By Alastair Culham and Jonathan Mitchley

There is much debate and disagreement about the origin of Christmas trees and they have variously been linked to oak branches used in mystery plays and even the Yule log, however the earliest records of the Christmas tree in the modern sense seem to relate to use of conifers in German speaking regions although this could have been in Riga in 1510 (although this could have been a paradise tree) or the Rhineland in the mid 1500s where a conifer was used.  Records are patchy.  Use of the tree in the UK and North America followed publicity on its use by Queen Victoria and Prince Albert.  Whatever the history is, christmas trees, both real and artificial, form a key part of many celebrations now.

Mother and son duet

To get us in the mood for Christmas this short extract from O Christmas tree is performed by mother and son duet.  I now know where DrM got his singing voice.

In 2015, for the first time on Whiteknights campus the University of Reading had an illuminated Christmas tree outside.  The tree is a young Cedrus libani now about 10m tall and showing the distinctive triangular shape of most young conifers. The University of Reading Christmas Lecture in 2019 featured Dr M talking about christmas trees and the importance of boatny to everyone.  He provided samples of many different conifers and got the audience to sniff various twigs to enjoy a full sensory experience of what real Christmas trees have to offer.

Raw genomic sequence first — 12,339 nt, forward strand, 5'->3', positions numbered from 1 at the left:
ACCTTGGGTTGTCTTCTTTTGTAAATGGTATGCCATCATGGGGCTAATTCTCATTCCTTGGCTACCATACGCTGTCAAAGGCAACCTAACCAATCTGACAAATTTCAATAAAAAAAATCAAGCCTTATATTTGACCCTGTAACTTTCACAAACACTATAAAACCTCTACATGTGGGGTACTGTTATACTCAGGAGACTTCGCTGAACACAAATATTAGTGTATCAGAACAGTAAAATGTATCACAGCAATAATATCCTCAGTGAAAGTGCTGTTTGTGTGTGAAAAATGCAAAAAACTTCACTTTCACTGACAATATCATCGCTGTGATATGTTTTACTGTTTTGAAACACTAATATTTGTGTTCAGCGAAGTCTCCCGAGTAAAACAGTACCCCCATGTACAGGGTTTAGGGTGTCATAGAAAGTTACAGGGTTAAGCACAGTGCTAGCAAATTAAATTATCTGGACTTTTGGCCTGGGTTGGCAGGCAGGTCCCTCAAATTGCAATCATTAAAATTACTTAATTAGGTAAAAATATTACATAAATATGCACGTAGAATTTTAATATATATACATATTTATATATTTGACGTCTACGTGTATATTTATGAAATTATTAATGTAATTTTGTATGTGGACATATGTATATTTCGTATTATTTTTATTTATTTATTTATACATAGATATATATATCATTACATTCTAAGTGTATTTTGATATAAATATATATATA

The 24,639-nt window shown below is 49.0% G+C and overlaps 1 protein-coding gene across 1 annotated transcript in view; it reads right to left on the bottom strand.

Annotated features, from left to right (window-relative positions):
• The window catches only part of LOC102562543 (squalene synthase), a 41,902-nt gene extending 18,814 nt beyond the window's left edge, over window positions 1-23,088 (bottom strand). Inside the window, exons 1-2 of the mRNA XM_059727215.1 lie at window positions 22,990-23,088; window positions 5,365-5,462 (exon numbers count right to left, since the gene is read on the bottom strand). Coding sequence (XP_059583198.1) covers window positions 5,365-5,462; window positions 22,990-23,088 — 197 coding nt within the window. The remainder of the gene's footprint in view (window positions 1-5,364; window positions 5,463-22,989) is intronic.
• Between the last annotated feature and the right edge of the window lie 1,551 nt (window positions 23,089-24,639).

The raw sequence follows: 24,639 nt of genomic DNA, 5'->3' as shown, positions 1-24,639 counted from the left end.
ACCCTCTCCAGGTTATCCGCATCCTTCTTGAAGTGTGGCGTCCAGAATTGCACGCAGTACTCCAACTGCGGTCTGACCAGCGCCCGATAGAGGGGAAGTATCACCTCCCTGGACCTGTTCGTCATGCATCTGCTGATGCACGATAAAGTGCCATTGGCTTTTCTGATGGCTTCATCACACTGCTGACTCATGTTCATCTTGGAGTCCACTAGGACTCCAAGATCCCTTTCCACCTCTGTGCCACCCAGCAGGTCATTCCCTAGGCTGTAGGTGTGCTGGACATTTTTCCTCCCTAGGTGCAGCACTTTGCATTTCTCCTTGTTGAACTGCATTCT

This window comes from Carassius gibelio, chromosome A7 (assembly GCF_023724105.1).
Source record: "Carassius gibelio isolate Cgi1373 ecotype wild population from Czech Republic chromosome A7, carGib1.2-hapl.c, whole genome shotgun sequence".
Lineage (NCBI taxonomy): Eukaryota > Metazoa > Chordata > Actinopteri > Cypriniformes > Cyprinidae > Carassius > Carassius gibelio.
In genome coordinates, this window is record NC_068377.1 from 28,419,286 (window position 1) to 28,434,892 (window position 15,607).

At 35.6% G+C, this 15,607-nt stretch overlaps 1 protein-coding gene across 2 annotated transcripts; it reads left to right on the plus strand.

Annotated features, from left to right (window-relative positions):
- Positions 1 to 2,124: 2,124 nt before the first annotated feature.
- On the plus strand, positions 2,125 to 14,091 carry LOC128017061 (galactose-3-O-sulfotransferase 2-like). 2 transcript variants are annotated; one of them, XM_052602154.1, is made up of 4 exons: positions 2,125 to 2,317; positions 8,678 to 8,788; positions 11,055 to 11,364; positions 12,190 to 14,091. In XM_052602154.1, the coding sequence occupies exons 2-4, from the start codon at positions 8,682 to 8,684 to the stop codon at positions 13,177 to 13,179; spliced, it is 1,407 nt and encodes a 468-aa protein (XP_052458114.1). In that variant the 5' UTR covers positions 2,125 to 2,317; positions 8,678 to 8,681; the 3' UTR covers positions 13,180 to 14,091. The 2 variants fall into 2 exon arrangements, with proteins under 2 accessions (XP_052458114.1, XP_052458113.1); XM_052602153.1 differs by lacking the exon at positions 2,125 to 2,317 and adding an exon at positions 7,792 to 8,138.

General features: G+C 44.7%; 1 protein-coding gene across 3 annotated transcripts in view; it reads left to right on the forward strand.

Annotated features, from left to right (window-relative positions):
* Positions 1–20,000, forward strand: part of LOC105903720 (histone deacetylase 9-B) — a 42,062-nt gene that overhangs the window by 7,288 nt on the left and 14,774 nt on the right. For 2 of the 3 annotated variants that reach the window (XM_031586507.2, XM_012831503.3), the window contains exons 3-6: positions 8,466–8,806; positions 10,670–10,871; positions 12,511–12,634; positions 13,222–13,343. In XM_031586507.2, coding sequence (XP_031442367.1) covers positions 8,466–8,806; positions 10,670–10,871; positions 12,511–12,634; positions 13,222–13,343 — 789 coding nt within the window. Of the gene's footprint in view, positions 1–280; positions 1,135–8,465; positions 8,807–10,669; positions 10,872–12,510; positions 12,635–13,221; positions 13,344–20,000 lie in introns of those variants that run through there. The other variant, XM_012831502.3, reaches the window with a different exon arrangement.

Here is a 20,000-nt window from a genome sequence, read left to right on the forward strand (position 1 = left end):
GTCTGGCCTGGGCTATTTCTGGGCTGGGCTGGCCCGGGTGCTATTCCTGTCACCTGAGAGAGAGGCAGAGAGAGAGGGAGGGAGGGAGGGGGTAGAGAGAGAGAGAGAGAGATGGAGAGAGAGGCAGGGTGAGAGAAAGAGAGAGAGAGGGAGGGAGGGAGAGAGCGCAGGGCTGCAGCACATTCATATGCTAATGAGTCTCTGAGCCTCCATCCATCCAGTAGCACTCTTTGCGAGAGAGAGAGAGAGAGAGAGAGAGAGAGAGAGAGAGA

What species in the Christmas tree?

Under the name Christmas tree many different conifer species are sold including:

Picea abies Norway spruce
Abies alba Silver fir
Abies balsamea Balsam fir
Abies concolor White fir
Abies fraseri Fraser Fir
Abies grandis Grand fir
Abies guatemalensis Guatemalan fir
Abies magnifica Red fir
Abies nordmanniana Nordmann fir
Abies procera Noble fir
Araucaria heterophylla Norfolk Island pine
Picea omorika Serbian spruce
Pinus cembra Swiss pine
Pinus edulis Pinyon pine
Pinus jeffreyi Jeffrey pine
Pinus pinea Stone pine
Pinus pinea Stone pine
Pinus sylvestris Scots pine
Pseudotsuga menziesii Douglas-fir
Thuja occidentalis White Cedar

Bar far the commonest of these is the UK has been the Norway spruce, due to its good shape and low price however other species are more popular as domestic Christmas trees now due to the tendency of the Norway spruce to drop its needles steadily throughout the Christmas season.  The Norway spruce is the tree that had graced Trafalgar square each year since 1947,  in commemoration of the exile of King Haakon VII who escaped to Britain during Nazi occupation from 1940. A Norwegian exile government was set up in London resulting in many Norwegians, seeing London as home of a spirit of freedom during those difficult war years.

The Trafalgar Square Christmas tree

In contrast with the botanical consistency in Trafalgar Square, the Vatican Christmas trees have been a mix of Fir and Spruce over the years.

Rare conifers

Around Europe there are many endangered Fir species but one I have seen regularly is the endangered Abies pinsapo, the Spanish fir, occurring in the Sierra de Grazalema and in the Rif mountains of Morocco.  This stately tree survives on the wet northern mountain slopes where fires are rare.

But should we be cutting down live trees to decorate our houses each year?  Yes, says Dominique Mosbergen of the Huffington Post, they are more environmentally friendly than artificial ones.

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